Super-Resolution Imaging by Metamaterial-Assisted Illumination
This thesis presents theoretical and experimental demonstrations of using hyperbolic metamaterial illumination to go beyond the diffraction limit of optical microscopy. This technique, named as metamaterial assisted illumination nanoscope (MAIN), combines near-field patterned illumination generated by hyperbolic metamaterial (HMM) and far-field detection of an optical microscope to achieve super-resolution. A few designs of hyperbolic metamaterial to projects series of sub-wavelength patterned illumination, as well as a few optical detection configurations, are studied.
An ideal HMM that is homogenous and highly-dispersive is studied by simulation. By implementing well-designed nanostructures, the HMM is capable to project a series of near-field wavelength-dependent patterns with ultrahigh resolution. Those patterns are then utilized to imaging an object by a compressive sensing single pixel imager configuration in which 12 nm resolution is numerically demonstrated.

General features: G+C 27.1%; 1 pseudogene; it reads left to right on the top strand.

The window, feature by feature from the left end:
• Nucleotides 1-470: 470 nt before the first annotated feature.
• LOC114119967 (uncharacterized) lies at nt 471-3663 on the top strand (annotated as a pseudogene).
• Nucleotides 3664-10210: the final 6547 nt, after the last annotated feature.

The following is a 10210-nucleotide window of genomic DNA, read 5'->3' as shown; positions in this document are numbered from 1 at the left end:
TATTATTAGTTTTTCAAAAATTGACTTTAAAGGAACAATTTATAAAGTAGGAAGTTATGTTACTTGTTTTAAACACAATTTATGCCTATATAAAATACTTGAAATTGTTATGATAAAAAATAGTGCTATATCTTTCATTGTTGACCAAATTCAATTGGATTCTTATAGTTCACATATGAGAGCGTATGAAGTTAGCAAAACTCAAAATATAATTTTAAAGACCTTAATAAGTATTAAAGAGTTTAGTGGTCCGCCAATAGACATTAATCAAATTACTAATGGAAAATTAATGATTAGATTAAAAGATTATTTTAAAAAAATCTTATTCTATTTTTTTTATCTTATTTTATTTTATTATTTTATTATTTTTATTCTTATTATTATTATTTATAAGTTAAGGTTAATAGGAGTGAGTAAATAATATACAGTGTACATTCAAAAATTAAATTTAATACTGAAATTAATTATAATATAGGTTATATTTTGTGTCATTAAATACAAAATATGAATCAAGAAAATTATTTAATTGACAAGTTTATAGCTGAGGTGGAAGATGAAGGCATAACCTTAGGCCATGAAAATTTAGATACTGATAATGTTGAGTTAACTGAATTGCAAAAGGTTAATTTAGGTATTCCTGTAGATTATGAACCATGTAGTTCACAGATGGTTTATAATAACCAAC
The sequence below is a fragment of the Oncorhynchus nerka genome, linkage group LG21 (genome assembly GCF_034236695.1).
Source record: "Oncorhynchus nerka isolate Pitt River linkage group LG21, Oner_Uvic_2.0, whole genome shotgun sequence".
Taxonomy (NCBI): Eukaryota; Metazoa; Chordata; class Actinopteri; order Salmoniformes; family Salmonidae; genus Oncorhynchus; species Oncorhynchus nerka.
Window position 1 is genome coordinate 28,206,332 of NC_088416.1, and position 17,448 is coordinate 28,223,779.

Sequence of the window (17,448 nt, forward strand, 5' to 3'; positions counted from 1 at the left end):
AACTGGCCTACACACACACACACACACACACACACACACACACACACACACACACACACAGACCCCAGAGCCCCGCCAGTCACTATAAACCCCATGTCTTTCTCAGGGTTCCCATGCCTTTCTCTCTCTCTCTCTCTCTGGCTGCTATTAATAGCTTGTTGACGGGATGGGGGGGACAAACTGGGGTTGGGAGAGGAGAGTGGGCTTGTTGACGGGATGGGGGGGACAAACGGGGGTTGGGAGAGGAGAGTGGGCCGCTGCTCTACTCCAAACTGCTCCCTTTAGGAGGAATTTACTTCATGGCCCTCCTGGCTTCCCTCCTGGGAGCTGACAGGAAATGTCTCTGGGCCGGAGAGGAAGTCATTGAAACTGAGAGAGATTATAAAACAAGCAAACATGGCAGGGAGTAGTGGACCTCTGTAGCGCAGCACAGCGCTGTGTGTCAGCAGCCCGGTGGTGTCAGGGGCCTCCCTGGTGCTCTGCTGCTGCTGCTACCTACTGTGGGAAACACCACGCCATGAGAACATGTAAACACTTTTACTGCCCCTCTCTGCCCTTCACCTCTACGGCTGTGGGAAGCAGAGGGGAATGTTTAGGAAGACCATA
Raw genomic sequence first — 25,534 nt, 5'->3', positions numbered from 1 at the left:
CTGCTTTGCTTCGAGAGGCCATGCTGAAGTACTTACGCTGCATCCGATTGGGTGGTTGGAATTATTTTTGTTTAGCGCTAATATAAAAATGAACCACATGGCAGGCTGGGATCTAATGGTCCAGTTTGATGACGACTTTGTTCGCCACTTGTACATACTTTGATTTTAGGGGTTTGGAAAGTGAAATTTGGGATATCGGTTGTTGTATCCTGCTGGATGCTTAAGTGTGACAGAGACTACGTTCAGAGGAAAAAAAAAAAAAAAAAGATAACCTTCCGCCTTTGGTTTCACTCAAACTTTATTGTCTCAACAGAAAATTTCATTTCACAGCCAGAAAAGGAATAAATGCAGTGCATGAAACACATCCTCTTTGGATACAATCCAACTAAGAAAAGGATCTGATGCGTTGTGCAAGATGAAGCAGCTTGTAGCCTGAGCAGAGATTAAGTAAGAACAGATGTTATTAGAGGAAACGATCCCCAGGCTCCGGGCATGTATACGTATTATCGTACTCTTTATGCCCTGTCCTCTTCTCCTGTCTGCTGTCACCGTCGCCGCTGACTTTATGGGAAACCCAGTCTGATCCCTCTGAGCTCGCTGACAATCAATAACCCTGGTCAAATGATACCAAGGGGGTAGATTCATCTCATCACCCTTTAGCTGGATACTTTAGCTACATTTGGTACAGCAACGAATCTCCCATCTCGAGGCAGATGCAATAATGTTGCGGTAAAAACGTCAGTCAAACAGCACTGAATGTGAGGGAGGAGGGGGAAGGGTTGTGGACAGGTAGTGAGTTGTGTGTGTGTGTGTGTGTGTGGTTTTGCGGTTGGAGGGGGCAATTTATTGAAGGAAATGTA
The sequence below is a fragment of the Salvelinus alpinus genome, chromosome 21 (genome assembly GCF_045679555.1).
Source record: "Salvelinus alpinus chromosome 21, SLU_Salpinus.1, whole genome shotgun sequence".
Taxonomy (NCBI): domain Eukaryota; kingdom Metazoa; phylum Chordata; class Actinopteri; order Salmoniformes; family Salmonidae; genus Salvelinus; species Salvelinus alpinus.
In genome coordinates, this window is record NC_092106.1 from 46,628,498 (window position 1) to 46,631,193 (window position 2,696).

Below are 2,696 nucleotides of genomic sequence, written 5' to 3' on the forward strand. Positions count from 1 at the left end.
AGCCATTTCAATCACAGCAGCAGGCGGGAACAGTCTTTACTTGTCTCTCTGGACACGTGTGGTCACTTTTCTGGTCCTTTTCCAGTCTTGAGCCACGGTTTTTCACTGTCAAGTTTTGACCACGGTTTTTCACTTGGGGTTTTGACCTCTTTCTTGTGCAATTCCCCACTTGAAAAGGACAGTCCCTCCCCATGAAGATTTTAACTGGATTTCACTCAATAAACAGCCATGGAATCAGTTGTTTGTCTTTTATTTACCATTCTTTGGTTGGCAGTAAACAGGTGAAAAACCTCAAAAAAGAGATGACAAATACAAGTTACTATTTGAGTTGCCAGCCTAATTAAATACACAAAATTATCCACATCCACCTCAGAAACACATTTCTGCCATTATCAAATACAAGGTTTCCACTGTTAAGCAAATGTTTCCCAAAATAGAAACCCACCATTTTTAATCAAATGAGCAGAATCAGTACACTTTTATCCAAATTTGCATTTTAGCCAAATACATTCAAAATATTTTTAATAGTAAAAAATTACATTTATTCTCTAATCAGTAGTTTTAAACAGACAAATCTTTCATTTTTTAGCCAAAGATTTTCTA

A practical HMM, consisting of composite Ag-SiO2 multilayers, is studied in experiment. The dispersion property and resolution-limit of such a multilayer HMM are experimentally measured. The HMM shapes the beam into a thin line which can be scanned laterally by tuning wavelength. Proof-of-concept experiment demonstrates the super-resolution capability of MAIN and 80 nm resolution along one dimension of a 2D image is presented.
By replacing the line-illumination to speckle-illumination at near field of the HMM, Speckle-MAIN can achieve 2D super-resolution. Speckle-MAIN prototypes a super-resolution microscope down to 50 nm with a metamaterial substrate and a low-cost, easy-implemented optical system.